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Nevada's Harry Reid Following Dems' Election 2010 Losses: "The Ball is in Their Court"

Nevada Senator Harry Reid AP Photo

Democratic leaders in the Senate sought to downplay Republican gains in the 2010 midterm elections and set themselves up as the political party that is trying to play nice during a Wednesday afternoon conference call with reporters.

Democratic Senate Leader Harry Reid may have pulled an old political switcheroo on the ascendant Republican leadership when he declared that "the ball is in their court," even though Democrats maintained control of the Senate after a brutal series of midterm election loses.

Reid, who just survived a tough re-election fight in Nevada, said the most important thing this upcoming congress can do is fix the economy and "put power back in the hands of the middle class." (See All Nevada Results)

"Republicans must take the responsibility of solving the problems of ordinary Americans," Reid said. "'No,' is not the answer. It has to be a combined, 'Yes.' The time for politics is over."

Reid's chief political wrangler this past election cycle, New Jersey Senator Robert Menendez, chair of the Democratic Senatorial Campaign Committee, even sought to downgrade the historic nature of the gains made by Republicans in the elections.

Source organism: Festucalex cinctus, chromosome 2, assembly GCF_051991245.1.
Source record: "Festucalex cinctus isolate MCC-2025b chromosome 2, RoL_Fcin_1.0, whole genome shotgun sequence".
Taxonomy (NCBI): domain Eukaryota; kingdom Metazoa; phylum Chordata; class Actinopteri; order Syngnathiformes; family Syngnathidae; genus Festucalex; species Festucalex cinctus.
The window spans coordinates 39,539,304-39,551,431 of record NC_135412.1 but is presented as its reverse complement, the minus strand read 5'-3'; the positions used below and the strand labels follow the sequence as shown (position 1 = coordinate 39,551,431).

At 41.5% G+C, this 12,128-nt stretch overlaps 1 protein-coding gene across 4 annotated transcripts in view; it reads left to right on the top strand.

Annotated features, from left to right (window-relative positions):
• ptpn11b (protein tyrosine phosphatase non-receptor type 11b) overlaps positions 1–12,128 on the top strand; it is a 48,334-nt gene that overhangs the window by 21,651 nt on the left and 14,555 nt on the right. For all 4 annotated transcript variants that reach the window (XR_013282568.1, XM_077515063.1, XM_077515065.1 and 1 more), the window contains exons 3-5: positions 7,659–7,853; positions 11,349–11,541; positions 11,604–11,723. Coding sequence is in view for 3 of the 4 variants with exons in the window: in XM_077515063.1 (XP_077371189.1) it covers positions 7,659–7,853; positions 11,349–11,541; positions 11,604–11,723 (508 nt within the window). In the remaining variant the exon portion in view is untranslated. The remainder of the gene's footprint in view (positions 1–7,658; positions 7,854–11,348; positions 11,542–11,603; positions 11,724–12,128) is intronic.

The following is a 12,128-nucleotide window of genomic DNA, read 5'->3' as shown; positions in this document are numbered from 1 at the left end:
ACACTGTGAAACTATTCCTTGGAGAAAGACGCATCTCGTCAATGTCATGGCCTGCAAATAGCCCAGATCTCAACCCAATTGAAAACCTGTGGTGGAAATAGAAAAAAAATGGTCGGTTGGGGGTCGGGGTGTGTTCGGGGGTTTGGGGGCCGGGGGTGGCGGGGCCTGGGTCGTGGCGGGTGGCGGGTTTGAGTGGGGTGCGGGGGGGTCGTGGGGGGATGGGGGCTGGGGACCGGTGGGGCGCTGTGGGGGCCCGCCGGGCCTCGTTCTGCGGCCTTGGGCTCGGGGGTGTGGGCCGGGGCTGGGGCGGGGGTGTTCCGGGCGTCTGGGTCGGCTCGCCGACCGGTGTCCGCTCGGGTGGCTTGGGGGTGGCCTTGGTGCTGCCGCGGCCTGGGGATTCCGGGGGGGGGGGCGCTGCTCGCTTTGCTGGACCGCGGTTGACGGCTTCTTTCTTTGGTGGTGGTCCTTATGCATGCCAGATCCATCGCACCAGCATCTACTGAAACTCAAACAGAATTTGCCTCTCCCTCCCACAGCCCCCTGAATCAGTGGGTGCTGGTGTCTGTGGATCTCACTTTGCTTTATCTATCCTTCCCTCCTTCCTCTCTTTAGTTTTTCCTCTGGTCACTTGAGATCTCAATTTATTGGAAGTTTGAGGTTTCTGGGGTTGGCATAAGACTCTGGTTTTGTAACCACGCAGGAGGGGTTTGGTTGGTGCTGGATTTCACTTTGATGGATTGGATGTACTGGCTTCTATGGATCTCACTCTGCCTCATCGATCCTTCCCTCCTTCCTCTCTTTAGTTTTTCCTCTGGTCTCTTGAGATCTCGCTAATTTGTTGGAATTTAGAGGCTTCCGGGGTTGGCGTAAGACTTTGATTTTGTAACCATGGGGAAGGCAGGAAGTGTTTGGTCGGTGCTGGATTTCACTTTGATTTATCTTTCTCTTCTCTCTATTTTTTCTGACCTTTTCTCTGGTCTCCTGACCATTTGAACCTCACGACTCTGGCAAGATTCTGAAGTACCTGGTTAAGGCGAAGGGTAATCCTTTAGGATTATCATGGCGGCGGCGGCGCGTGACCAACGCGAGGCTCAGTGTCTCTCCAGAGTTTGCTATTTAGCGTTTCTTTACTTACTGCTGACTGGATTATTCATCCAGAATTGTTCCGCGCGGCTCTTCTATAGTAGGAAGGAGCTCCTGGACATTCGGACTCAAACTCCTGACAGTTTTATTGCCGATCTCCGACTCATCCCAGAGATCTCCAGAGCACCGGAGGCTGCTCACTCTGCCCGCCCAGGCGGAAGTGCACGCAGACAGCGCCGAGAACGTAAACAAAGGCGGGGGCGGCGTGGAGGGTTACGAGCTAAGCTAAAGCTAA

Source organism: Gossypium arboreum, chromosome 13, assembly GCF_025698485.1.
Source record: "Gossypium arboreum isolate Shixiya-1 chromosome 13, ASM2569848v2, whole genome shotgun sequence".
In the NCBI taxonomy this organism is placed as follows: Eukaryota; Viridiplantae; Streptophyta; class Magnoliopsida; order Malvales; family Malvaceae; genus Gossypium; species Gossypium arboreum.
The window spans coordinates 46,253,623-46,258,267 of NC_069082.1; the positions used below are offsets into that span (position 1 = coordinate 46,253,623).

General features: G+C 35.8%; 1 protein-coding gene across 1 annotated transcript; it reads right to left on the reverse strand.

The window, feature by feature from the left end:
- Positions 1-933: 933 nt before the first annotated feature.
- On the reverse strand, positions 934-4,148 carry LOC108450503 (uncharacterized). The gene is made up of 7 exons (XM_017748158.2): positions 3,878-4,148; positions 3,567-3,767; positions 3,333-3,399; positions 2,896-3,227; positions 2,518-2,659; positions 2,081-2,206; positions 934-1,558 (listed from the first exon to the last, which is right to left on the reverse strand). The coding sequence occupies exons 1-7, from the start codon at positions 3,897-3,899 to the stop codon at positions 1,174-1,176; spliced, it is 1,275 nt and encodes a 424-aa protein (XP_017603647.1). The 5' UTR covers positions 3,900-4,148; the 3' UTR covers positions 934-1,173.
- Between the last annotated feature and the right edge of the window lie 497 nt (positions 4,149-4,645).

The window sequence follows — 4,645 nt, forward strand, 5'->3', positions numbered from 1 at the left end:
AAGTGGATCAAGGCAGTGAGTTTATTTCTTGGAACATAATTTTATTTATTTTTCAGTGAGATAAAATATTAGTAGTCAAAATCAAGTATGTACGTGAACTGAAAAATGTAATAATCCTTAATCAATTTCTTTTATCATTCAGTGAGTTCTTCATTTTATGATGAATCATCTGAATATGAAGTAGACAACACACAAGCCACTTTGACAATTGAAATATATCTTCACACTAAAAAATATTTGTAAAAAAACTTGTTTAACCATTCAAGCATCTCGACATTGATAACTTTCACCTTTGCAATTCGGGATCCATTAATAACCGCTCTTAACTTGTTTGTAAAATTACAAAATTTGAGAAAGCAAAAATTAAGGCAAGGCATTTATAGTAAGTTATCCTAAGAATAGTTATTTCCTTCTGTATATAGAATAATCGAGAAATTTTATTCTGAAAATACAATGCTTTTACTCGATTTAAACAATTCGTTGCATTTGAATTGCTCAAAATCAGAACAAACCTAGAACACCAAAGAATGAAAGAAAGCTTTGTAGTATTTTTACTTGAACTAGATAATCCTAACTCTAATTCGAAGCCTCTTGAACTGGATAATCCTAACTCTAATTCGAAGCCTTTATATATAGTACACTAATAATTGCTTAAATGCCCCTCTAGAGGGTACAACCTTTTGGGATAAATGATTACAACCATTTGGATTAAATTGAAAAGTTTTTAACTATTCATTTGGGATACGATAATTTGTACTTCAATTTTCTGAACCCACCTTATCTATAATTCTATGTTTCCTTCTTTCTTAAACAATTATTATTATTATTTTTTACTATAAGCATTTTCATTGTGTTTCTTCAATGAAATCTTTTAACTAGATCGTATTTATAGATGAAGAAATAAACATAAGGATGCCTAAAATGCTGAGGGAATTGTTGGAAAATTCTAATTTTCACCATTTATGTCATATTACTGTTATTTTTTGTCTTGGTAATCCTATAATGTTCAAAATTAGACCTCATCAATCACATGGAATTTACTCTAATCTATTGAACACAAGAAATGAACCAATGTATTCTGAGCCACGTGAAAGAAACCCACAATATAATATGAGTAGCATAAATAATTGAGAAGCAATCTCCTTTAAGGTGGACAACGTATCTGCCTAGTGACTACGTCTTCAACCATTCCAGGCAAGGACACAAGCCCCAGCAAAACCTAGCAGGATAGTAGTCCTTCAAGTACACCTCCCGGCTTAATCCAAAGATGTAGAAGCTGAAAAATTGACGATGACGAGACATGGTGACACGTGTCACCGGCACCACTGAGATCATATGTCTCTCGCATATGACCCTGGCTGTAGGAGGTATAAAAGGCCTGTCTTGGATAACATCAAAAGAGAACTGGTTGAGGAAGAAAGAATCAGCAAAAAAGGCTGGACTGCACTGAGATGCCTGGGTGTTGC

"Since 1930, every time the House switched control, the Senate has (also) switched control," Menendez said during the press conference, which also included Democratic senators Chuck Schumer (NY) and Dick Durban (Ill.). "We beat that history by keeping the Senate in Democratic control. We had a good night considering the totality of history against us and the economic challenges we inherited and worked to turn around."

All four senators continually spoke of the need to prop up the middle class and fix the economy.

Schumer went so far as to spell out the differences between the parties on how to do that.

"They will believe a little more on the tax cutting side, we will believe a little more in public works and education," Schumer said.

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Regardless of how it gets done, Reid and his cohorts wanted it to be totally apparent that they were completely ready to work with their Republican counterparts.

"The election last night is over; it's done," Reid said. "It's time to get down to business. We have made the message clear: We want to work with republicans. If they don't want to work with us, the American people will see that."

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